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Old Jan 9th, 2011, 09:40 PM
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Oh, and Amtrak info can be found at amtrak.com - the route from Boston to NYC is part of the busy Northeast Corridor. Fares vary depending on type of train (Acela business express or Regional), popularity of route, time of day, and how far in advance you purchase the tickets. (You'd have to get all of these things together to get a ticket for less than $50/each one way.)
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Old Jan 10th, 2011, 06:40 AM
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If you give us a better idea of you plans (how many days will you be in NYC?), if you really need to bring the car to NYC (to come from Boston you could just take the train or bus unless you are going to be donig a further driving trip from NYC) or if you want to stop and see things by car between Boston and NYC (in which case you could drop you car at one of the cities on the way into NYC and take the train for the last couple of stops).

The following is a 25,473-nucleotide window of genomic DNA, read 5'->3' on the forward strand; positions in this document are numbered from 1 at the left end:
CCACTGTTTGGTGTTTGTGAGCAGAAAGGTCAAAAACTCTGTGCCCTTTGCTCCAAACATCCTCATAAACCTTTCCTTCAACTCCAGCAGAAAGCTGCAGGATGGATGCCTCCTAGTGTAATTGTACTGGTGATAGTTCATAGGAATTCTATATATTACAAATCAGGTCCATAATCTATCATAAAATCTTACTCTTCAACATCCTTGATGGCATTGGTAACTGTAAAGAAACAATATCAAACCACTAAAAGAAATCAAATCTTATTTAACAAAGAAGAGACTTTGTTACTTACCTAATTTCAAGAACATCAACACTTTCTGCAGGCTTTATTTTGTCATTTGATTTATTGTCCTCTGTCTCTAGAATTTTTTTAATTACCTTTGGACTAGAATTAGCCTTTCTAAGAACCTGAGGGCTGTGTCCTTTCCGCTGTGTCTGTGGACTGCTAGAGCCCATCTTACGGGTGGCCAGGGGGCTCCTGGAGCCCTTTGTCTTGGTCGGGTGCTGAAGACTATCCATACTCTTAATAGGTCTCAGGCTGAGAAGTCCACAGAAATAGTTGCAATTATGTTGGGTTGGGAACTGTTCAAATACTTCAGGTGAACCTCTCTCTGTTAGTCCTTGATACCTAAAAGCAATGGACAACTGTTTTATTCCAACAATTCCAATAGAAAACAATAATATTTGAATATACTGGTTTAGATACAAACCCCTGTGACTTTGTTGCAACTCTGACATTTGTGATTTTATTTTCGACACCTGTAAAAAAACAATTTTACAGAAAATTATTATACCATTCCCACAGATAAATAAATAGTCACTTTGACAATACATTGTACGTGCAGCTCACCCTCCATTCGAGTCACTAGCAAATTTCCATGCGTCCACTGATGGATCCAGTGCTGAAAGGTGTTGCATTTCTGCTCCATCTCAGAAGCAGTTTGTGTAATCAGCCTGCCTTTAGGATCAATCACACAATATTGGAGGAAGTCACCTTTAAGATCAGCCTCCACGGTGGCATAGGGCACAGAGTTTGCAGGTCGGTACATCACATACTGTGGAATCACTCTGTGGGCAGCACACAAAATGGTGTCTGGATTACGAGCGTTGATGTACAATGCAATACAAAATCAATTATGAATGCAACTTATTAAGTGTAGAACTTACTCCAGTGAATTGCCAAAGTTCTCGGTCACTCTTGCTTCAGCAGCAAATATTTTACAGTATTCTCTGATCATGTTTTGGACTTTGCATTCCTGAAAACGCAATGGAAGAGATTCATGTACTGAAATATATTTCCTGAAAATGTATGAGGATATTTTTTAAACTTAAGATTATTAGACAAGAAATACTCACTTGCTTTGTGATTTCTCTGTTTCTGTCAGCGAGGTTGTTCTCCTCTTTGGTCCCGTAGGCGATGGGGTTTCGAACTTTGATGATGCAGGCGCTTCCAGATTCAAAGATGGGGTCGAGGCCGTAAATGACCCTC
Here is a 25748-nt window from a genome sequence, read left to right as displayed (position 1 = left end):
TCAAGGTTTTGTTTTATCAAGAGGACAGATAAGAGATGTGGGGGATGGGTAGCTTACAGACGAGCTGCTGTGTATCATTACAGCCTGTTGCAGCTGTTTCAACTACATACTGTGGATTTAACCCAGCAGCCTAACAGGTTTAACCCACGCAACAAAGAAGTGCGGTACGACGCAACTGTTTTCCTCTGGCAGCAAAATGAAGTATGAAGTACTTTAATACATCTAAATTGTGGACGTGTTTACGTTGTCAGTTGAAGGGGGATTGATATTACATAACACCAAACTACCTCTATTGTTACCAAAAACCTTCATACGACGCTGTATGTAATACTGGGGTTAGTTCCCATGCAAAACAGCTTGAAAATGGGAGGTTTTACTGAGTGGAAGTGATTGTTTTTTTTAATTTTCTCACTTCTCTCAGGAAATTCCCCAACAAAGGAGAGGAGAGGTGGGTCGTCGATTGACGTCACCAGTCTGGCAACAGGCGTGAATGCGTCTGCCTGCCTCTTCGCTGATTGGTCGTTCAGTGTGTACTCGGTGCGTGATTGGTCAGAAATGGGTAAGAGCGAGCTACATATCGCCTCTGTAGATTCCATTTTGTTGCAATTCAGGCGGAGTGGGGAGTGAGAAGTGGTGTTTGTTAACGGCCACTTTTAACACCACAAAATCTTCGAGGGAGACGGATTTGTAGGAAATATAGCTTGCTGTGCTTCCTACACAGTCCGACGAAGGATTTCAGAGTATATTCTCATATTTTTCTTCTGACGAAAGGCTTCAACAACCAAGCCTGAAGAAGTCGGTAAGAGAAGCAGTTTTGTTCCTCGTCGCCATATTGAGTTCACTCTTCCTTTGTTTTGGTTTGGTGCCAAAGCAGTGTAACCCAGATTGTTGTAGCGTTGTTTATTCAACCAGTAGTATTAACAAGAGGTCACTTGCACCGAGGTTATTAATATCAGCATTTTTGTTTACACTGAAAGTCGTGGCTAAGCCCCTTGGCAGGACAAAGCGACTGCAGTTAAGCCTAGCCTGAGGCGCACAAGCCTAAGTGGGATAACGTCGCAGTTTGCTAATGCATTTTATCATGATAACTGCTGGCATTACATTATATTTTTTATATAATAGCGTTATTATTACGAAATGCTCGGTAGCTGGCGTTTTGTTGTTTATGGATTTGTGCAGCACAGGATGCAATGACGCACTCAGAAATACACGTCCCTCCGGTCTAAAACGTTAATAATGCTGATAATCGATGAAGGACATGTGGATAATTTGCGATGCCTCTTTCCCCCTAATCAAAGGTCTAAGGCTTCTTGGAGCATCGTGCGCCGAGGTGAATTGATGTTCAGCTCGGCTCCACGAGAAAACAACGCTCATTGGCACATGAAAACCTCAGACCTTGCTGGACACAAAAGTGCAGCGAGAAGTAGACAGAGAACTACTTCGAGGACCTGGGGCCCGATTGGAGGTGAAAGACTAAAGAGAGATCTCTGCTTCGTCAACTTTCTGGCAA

Also - driving in NYC isn;t difficult just to get TO a hotel - it's driving around in the city that makes no sense. Nor does it make sense to pay for daily car rental plus $40 per night garage costs unless you're only staying a couple nights and will need the car again after NYC).

Have you looked into flying into Boston and out of NYC - that might solve your problem?
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Old Jan 10th, 2011, 12:44 PM
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This post needs some backup research -- have you looked at a NYC subway map? The City's subways are not like DART in Dallas or MARTA in Atlanta, there are more than 20 lines that are part of the Subway system, nearly a dozen that are the Long Island Rail Road and sets from NJ Transit, PATH, and Metro-North. Go to the links ggreen gave you.